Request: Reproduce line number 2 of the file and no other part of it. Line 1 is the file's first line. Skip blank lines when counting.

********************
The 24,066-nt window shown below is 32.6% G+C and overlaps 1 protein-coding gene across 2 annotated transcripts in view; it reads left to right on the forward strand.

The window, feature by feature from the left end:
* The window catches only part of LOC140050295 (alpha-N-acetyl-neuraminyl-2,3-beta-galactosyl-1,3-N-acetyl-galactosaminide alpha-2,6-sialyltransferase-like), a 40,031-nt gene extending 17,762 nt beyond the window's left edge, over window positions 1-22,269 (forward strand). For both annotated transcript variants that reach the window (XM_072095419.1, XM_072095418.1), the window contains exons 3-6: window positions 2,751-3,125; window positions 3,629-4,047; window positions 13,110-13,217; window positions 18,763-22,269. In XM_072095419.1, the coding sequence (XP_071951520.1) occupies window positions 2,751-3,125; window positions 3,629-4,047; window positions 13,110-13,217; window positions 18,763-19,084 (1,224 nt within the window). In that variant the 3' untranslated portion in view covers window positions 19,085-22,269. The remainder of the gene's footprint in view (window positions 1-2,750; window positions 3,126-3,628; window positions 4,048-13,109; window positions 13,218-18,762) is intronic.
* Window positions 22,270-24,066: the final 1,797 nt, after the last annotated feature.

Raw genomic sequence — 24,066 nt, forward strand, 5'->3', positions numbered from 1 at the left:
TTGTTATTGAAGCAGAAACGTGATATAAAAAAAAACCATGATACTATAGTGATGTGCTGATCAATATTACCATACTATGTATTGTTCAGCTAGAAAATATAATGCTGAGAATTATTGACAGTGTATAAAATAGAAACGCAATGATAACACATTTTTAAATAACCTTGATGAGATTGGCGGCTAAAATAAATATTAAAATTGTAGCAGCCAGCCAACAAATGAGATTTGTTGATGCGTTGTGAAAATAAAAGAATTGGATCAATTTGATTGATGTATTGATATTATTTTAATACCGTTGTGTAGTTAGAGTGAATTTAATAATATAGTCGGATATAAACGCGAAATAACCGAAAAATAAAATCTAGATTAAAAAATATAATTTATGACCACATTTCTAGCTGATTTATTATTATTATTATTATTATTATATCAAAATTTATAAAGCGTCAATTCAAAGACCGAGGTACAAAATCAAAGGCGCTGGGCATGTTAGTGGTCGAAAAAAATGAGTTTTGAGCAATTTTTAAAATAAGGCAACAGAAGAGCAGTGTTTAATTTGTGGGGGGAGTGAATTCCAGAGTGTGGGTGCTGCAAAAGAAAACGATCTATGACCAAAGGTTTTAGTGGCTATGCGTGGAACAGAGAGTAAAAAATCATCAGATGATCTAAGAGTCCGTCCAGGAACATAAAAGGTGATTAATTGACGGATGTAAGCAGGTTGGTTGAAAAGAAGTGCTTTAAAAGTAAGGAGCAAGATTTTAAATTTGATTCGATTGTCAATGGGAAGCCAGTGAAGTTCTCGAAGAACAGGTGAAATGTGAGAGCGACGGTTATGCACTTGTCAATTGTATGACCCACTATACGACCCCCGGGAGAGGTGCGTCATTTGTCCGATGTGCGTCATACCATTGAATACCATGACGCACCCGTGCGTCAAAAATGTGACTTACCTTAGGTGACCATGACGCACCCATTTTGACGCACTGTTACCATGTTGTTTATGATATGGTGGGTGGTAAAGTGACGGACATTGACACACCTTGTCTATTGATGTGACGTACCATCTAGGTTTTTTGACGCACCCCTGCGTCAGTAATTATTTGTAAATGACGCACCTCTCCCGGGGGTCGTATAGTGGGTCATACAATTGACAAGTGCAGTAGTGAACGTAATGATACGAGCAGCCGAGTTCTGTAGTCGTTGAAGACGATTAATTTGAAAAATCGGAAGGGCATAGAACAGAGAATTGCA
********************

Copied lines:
The window, feature by feature from the left end: